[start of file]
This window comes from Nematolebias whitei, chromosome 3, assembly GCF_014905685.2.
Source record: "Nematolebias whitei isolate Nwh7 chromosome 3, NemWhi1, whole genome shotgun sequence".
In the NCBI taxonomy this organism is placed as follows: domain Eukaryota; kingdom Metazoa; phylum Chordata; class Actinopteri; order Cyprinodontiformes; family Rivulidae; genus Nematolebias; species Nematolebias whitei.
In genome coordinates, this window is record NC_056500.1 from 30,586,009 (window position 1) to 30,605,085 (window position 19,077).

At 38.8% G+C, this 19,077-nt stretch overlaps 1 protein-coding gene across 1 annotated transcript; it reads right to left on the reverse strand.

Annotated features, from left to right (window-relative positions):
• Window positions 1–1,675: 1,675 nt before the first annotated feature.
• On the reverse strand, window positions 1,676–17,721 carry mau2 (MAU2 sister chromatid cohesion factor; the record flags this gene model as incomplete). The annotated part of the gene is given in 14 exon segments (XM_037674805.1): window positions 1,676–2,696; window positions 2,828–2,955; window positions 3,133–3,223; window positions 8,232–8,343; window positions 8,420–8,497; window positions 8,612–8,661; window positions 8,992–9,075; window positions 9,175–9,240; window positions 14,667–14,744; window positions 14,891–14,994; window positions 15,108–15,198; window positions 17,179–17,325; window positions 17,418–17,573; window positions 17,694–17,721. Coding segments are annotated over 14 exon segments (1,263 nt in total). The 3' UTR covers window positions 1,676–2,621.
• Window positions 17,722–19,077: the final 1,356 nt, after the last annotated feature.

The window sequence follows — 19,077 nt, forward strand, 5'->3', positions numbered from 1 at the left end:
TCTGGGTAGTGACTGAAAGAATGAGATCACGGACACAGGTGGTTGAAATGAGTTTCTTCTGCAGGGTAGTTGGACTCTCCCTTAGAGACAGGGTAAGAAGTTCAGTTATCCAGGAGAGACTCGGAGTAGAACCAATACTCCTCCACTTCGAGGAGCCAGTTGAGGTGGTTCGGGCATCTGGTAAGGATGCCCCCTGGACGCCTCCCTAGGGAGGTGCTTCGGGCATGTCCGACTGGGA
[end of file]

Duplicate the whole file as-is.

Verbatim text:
This window comes from Nematolebias whitei, chromosome 3, assembly GCF_014905685.2.
Source record: "Nematolebias whitei isolate Nwh7 chromosome 3, NemWhi1, whole genome shotgun sequence".
In the NCBI taxonomy this organism is placed as follows: domain Eukaryota; kingdom Metazoa; phylum Chordata; class Actinopteri; order Cyprinodontiformes; family Rivulidae; genus Nematolebias; species Nematolebias whitei.
In genome coordinates, this window is record NC_056500.1 from 30,586,009 (window position 1) to 30,605,085 (window position 19,077).

At 38.8% G+C, this 19,077-nt stretch overlaps 1 protein-coding gene across 1 annotated transcript; it reads right to left on the reverse strand.

Annotated features, from left to right (window-relative positions):
• Window positions 1–1,675: 1,675 nt before the first annotated feature.
• On the reverse strand, window positions 1,676–17,721 carry mau2 (MAU2 sister chromatid cohesion factor; the record flags this gene model as incomplete). The annotated part of the gene is given in 14 exon segments (XM_037674805.1): window positions 1,676–2,696; window positions 2,828–2,955; window positions 3,133–3,223; window positions 8,232–8,343; window positions 8,420–8,497; window positions 8,612–8,661; window positions 8,992–9,075; window positions 9,175–9,240; window positions 14,667–14,744; window positions 14,891–14,994; window positions 15,108–15,198; window positions 17,179–17,325; window positions 17,418–17,573; window positions 17,694–17,721. Coding segments are annotated over 14 exon segments (1,263 nt in total). The 3' UTR covers window positions 1,676–2,621.
• Window positions 17,722–19,077: the final 1,356 nt, after the last annotated feature.

The window sequence follows — 19,077 nt, forward strand, 5'->3', positions numbered from 1 at the left end:
TCTGGGTAGTGACTGAAAGAATGAGATCACGGACACAGGTGGTTGAAATGAGTTTCTTCTGCAGGGTAGTTGGACTCTCCCTTAGAGACAGGGTAAGAAGTTCAGTTATCCAGGAGAGACTCGGAGTAGAACCAATACTCCTCCACTTCGAGGAGCCAGTTGAGGTGGTTCGGGCATCTGGTAAGGATGCCCCCTGGACGCCTCCCTAGGGAGGTGCTTCGGGCATGTCCGACTGGGA